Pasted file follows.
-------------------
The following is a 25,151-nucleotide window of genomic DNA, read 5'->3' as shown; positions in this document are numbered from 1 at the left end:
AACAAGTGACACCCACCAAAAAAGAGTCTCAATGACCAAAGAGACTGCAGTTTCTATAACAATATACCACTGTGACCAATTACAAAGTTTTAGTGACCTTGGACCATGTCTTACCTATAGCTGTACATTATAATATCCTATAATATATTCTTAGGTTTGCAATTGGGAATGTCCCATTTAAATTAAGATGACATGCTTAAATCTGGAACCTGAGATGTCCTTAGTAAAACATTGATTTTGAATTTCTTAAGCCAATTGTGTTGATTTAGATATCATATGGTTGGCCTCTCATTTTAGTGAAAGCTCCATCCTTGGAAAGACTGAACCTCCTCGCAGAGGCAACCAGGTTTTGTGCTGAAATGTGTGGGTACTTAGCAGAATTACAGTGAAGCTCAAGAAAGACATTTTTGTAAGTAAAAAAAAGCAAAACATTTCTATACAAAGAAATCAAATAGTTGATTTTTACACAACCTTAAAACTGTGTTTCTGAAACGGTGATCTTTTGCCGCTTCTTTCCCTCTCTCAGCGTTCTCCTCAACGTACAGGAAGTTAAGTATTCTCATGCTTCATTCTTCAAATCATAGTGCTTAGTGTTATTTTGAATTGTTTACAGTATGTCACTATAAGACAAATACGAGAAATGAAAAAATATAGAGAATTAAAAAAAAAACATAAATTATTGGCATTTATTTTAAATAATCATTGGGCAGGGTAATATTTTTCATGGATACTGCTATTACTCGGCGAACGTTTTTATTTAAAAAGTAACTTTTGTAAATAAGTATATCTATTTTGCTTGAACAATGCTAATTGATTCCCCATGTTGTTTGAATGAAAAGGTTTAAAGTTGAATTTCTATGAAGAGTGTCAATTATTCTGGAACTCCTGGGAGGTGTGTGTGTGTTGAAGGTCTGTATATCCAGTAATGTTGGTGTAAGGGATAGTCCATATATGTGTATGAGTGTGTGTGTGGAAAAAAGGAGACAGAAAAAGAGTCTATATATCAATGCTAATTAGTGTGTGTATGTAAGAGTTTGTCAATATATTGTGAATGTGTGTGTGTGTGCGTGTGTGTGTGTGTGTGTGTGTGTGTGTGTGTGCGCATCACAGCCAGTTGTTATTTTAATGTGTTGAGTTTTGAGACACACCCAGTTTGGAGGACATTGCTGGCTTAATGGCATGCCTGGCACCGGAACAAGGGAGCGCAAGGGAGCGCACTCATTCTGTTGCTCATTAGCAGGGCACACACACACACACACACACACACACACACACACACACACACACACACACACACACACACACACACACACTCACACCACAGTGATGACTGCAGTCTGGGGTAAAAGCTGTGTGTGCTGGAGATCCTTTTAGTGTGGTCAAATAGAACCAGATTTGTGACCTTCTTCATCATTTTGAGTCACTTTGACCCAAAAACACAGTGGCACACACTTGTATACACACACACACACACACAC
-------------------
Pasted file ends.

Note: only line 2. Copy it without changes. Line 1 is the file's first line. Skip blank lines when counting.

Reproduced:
AACAAGTGACACCCACCAAAAAAGAGTCTCAATGACCAAAGAGACTGCAGTTTCTATAACAATATACCACTGTGACCAATTACAAAGTTTTAGTGACCTTGGACCATGTCTTACCTATAGCTGTACATTATAATATCCTATAATATATTCTTAGGTTTGCAATTGGGAATGTCCCATTTAAATTAAGATGACATGCTTAAATCTGGAACCTGAGATGTCCTTAGTAAAACATTGATTTTGAATTTCTTAAGCCAATTGTGTTGATTTAGATATCATATGGTTGGCCTCTCATTTTAGTGAAAGCTCCATCCTTGGAAAGACTGAACCTCCTCGCAGAGGCAACCAGGTTTTGTGCTGAAATGTGTGGGTACTTAGCAGAATTACAGTGAAGCTCAAGAAAGACATTTTTGTAAGTAAAAAAAAGCAAAACATTTCTATACAAAGAAATCAAATAGTTGATTTTTACACAACCTTAAAACTGTGTTTCTGAAACGGTGATCTTTTGCCGCTTCTTTCCCTCTCTCAGCGTTCTCCTCAACGTACAGGAAGTTAAGTATTCTCATGCTTCATTCTTCAAATCATAGTGCTTAGTGTTATTTTGAATTGTTTACAGTATGTCACTATAAGACAAATACGAGAAATGAAAAAATATAGAGAATTAAAAAAAAAACATAAATTATTGGCATTTATTTTAAATAATCATTGGGCAGGGTAATATTTTTCATGGATACTGCTATTACTCGGCGAACGTTTTTATTTAAAAAGTAACTTTTGTAAATAAGTATATCTATTTTGCTTGAACAATGCTAATTGATTCCCCATGTTGTTTGAATGAAAAGGTTTAAAGTTGAATTTCTATGAAGAGTGTCAATTATTCTGGAACTCCTGGGAGGTGTGTGTGTGTTGAAGGTCTGTATATCCAGTAATGTTGGTGTAAGGGATAGTCCATATATGTGTATGAGTGTGTGTGTGGAAAAAAGGAGACAGAAAAAGAGTCTATATATCAATGCTAATTAGTGTGTGTATGTAAGAGTTTGTCAATATATTGTGAATGTGTGTGTGTGTGCGTGTGTGTGTGTGTGTGTGTGTGTGTGTGTGTGCGCATCACAGCCAGTTGTTATTTTAATGTGTTGAGTTTTGAGACACACCCAGTTTGGAGGACATTGCTGGCTTAATGGCATGCCTGGCACCGGAACAAGGGAGCGCAAGGGAGCGCACTCATTCTGTTGCTCATTAGCAGGGCACACACACACACACACACACACACACACACACACACACACACACACACACACACACACACACACACACACTCACACCACAGTGATGACTGCAGTCTGGGGTAAAAGCTGTGTGTGCTGGAGATCCTTTTAGTGTGGTCAAATAGAACCAGATTTGTGACCTTCTTCATCATTTTGAGTCACTTTGACCCAAAAACACAGTGGCACACACTTGTATACACACACACACACACACAC